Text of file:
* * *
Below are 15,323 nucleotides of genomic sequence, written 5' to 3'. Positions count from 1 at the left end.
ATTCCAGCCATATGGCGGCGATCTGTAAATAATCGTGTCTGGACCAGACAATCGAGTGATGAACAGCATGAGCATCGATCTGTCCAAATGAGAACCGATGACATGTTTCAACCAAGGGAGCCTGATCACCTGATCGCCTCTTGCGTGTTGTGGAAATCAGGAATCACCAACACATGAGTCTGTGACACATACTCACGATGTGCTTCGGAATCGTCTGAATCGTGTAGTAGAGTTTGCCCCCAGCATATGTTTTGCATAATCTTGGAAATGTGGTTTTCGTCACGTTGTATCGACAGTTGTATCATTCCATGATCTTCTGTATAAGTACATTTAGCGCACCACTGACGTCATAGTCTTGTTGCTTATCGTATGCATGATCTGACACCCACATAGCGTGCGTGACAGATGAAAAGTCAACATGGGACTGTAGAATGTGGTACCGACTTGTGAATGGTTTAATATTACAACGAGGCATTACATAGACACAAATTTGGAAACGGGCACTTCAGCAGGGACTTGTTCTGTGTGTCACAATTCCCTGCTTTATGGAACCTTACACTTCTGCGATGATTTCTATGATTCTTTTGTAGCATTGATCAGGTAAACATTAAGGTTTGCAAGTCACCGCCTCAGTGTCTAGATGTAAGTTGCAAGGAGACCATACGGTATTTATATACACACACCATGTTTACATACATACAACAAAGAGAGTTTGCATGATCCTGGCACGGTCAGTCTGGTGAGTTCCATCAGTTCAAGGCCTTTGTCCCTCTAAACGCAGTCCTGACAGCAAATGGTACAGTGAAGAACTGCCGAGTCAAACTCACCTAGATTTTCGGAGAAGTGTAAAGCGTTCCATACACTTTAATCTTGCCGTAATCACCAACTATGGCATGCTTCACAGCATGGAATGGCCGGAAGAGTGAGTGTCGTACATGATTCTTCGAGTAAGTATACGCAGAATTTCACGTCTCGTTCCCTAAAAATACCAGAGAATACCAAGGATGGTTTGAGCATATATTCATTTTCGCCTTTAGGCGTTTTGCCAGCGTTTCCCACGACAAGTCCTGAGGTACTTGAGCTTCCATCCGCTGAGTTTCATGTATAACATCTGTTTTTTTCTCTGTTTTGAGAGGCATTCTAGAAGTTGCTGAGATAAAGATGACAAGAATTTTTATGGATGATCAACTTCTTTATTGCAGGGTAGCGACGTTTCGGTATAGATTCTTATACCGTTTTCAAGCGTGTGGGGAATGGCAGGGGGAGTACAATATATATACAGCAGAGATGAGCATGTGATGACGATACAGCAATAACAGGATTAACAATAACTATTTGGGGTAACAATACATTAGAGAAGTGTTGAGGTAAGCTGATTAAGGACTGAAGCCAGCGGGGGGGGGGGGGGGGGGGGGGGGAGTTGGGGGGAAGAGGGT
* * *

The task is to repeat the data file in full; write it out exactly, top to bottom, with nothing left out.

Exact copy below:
Below are 15,323 nucleotides of genomic sequence, written 5' to 3'. Positions count from 1 at the left end.
ATTCCAGCCATATGGCGGCGATCTGTAAATAATCGTGTCTGGACCAGACAATCGAGTGATGAACAGCATGAGCATCGATCTGTCCAAATGAGAACCGATGACATGTTTCAACCAAGGGAGCCTGATCACCTGATCGCCTCTTGCGTGTTGTGGAAATCAGGAATCACCAACACATGAGTCTGTGACACATACTCACGATGTGCTTCGGAATCGTCTGAATCGTGTAGTAGAGTTTGCCCCCAGCATATGTTTTGCATAATCTTGGAAATGTGGTTTTCGTCACGTTGTATCGACAGTTGTATCATTCCATGATCTTCTGTATAAGTACATTTAGCGCACCACTGACGTCATAGTCTTGTTGCTTATCGTATGCATGATCTGACACCCACATAGCGTGCGTGACAGATGAAAAGTCAACATGGGACTGTAGAATGTGGTACCGACTTGTGAATGGTTTAATATTACAACGAGGCATTACATAGACACAAATTTGGAAACGGGCACTTCAGCAGGGACTTGTTCTGTGTGTCACAATTCCCTGCTTTATGGAACCTTACACTTCTGCGATGATTTCTATGATTCTTTTGTAGCATTGATCAGGTAAACATTAAGGTTTGCAAGTCACCGCCTCAGTGTCTAGATGTAAGTTGCAAGGAGACCATACGGTATTTATATACACACACCATGTTTACATACATACAACAAAGAGAGTTTGCATGATCCTGGCACGGTCAGTCTGGTGAGTTCCATCAGTTCAAGGCCTTTGTCCCTCTAAACGCAGTCCTGACAGCAAATGGTACAGTGAAGAACTGCCGAGTCAAACTCACCTAGATTTTCGGAGAAGTGTAAAGCGTTCCATACACTTTAATCTTGCCGTAATCACCAACTATGGCATGCTTCACAGCATGGAATGGCCGGAAGAGTGAGTGTCGTACATGATTCTTCGAGTAAGTATACGCAGAATTTCACGTCTCGTTCCCTAAAAATACCAGAGAATACCAAGGATGGTTTGAGCATATATTCATTTTCGCCTTTAGGCGTTTTGCCAGCGTTTCCCACGACAAGTCCTGAGGTACTTGAGCTTCCATCCGCTGAGTTTCATGTATAACATCTGTTTTTTTCTCTGTTTTGAGAGGCATTCTAGAAGTTGCTGAGATAAAGATGACAAGAATTTTTATGGATGATCAACTTCTTTATTGCAGGGTAGCGACGTTTCGGTATAGATTCTTATACCGTTTTCAAGCGTGTGGGGAATGGCAGGGGGAGTACAATATATATACAGCAGAGATGAGCATGTGATGACGATACAGCAATAACAGGATTAACAATAACTATTTGGGGTAACAATACATTAGAGAAGTGTTGAGGTAAGCTGATTAAGGACTGAAGCCAGCGGGGGGGGGGGGGGGGGGGGGGGGAGTTGGGGGGAAGAGGGT